Complete reconstitution of bypass and blocking functions in a minimal artificial Fab-7 insulator from Drosophila bithorax complex

TitleComplete reconstitution of bypass and blocking functions in a minimal artificial Fab-7 insulator from Drosophila bithorax complex
Publication TypeJournal Article
Year of Publication2019
AuthorsKyrchanova, O, Sabirov, M, Mogila, V, Kurbidaeva, A, Postika, N, Maksimenko, O, Schedl, P, Georgiev, P
JournalProc Natl Acad Sci U S A
Volume116
Issue27
Pagination13462-13467
Date Published2019 Jul 02
ISSN1091-6490
Abstract

Boundaries in the bithorax complex (BX-C) delimit autonomous regulatory domains that drive parasegment-specific expression of the Hox genes Ubx, abd-A, and Abd-B The Fab-7 boundary is located between the iab-6 and iab-7 domains and has two key functions: blocking cross-talk between these domains and at the same time promoting communication (boundary bypass) between iab-6 and the Abd-B promoter. Using a replacement strategy, we found that multimerized binding sites for the architectural proteins Pita, Su(Hw), and dCTCF function as conventional insulators and block cross-talk between the iab-6 and iab-7 domains; however, they lack bypass activity, and iab-6 is unable to regulate Abd-B Here we show that an ∼200-bp sequence of dHS1 from the Fab-7 boundary rescues the bypass defects of these multimerized binding sites. The dHS1 sequence is bound in embryos by a large multiprotein complex, Late Boundary Complex (LBC), that contains the zinc finger proteins CLAMP and GAF. Using deletions and mutations in critical GAGAG motifs, we show that bypass activity correlates with the efficiency of recruitment of LBC components CLAMP and GAF to the artificial boundary. These results indicate that LBC orchestrates long-distance communication between the iab-6 regulatory domain and the Abd-B gene, while the Pita, Su(Hw), and dCTCF proteins function to block local cross-talk between the neighboring regulatory domains iab-6 and iab-7.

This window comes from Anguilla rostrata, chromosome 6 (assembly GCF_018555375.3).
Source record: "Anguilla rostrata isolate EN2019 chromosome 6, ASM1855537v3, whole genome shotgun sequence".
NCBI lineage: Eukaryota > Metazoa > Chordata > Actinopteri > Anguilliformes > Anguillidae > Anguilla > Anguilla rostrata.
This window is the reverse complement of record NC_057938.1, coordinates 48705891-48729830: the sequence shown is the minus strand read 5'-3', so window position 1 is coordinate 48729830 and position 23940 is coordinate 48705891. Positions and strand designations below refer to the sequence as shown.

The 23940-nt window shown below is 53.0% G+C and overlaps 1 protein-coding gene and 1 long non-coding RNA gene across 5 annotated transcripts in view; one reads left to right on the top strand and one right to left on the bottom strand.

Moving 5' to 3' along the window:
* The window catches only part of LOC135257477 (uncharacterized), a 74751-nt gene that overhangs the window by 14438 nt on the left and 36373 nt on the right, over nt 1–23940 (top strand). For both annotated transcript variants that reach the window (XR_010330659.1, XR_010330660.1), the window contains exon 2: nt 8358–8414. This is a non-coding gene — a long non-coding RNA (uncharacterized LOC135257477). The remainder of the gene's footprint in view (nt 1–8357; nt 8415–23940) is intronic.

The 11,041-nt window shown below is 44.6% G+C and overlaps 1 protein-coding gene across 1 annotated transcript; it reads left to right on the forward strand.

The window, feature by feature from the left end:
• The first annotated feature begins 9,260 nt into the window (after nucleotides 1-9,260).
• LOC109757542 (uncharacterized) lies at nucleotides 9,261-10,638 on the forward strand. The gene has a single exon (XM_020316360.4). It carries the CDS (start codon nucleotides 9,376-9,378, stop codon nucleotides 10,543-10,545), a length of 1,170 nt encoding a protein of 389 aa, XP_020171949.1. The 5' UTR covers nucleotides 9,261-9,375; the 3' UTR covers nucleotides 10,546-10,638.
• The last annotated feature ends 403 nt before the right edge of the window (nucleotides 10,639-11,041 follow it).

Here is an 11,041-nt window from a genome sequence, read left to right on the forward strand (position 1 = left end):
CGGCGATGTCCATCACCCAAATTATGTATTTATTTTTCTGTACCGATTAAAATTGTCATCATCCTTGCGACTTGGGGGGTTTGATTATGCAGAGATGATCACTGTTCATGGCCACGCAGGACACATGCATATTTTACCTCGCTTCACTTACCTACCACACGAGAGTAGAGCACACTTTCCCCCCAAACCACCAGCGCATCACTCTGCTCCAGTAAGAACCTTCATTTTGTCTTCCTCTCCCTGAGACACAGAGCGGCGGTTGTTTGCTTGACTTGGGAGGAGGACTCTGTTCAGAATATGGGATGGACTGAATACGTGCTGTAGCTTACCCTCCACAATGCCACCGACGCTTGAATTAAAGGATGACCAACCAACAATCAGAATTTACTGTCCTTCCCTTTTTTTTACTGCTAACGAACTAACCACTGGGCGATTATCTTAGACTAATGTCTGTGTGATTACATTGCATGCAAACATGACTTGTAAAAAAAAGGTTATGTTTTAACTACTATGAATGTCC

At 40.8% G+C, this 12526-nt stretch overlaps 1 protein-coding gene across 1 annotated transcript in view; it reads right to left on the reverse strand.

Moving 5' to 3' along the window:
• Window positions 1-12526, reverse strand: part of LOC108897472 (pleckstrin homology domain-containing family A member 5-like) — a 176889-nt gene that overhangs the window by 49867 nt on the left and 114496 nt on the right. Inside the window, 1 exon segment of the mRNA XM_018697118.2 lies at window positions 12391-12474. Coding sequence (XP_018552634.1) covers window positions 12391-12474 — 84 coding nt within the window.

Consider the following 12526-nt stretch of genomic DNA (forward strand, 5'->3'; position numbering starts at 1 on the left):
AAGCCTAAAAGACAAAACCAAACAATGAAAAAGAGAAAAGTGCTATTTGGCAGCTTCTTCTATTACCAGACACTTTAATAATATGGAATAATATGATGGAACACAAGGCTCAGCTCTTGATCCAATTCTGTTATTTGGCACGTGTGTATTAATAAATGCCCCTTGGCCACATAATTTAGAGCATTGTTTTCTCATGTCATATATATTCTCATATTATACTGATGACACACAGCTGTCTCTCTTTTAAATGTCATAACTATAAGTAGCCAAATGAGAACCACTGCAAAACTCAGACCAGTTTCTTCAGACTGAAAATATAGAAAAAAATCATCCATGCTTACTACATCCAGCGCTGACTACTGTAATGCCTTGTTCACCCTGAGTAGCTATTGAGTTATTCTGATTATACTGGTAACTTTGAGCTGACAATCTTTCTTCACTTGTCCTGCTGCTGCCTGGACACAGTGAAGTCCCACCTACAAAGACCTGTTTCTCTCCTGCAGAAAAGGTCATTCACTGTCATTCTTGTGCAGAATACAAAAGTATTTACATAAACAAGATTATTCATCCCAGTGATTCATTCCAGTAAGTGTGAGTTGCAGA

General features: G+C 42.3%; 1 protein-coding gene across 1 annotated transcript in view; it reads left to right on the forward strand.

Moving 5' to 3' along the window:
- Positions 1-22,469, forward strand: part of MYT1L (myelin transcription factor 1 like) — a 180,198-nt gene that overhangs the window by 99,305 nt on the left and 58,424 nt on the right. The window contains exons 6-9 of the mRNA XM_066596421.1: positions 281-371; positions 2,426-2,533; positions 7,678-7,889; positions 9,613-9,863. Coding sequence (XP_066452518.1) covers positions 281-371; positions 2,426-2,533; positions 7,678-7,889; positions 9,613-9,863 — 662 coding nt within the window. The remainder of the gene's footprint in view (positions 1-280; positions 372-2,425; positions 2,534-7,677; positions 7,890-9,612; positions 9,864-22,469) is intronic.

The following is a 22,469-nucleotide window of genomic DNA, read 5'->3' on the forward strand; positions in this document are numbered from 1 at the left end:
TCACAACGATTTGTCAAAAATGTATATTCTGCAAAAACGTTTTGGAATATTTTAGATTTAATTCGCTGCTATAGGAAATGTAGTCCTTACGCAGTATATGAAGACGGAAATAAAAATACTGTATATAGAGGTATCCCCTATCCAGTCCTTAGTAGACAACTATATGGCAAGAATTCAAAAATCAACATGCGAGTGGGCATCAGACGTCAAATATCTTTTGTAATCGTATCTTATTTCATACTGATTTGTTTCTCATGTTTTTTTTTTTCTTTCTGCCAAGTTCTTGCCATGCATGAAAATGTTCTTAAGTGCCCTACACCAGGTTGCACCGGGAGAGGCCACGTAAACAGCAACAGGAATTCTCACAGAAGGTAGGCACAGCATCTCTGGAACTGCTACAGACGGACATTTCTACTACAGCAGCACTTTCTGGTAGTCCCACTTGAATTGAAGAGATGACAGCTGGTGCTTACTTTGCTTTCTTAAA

DOI10.1073/pnas.1907190116
Alternate JournalProc. Natl. Acad. Sci. U.S.A.
PubMed ID31209019